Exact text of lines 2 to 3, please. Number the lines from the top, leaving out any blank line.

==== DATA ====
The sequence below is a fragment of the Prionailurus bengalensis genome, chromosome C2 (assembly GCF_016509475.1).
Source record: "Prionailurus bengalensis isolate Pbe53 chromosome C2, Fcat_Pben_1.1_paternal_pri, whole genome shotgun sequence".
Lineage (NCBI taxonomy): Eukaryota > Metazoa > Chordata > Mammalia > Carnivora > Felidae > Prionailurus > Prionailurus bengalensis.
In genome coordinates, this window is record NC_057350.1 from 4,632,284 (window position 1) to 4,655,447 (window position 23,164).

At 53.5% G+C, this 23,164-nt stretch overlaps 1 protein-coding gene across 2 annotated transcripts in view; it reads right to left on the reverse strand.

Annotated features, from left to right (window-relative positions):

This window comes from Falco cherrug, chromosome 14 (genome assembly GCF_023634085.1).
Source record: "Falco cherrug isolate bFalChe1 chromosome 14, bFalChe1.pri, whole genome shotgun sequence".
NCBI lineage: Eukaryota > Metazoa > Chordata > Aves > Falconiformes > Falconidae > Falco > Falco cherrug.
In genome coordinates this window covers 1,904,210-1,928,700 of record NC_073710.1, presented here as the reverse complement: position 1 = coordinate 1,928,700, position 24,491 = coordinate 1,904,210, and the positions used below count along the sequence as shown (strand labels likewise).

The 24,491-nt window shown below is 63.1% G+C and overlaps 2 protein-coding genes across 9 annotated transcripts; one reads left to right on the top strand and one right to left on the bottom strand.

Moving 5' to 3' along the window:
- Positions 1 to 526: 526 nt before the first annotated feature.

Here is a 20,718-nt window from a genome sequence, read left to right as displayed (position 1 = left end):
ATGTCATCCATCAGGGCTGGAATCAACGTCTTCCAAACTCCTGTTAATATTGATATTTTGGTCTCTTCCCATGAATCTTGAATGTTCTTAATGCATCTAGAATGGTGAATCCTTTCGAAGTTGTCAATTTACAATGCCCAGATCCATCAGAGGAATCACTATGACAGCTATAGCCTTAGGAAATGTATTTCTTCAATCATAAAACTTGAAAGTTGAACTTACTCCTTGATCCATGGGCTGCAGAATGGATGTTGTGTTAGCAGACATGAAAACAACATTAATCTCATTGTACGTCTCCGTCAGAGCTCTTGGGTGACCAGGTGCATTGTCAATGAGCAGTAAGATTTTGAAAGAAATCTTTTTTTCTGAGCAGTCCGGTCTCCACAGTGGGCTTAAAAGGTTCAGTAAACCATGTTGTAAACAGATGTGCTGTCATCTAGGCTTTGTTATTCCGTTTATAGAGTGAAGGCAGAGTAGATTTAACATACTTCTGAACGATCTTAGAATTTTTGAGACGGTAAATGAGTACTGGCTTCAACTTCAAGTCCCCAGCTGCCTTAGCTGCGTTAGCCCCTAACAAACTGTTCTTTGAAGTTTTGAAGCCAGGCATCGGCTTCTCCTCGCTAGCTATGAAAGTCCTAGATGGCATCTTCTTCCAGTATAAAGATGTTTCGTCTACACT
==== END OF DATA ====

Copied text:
Source record: "Prionailurus bengalensis isolate Pbe53 chromosome C2, Fcat_Pben_1.1_paternal_pri, whole genome shotgun sequence".
Lineage (NCBI taxonomy): Eukaryota > Metazoa > Chordata > Mammalia > Carnivora > Felidae > Prionailurus > Prionailurus bengalensis.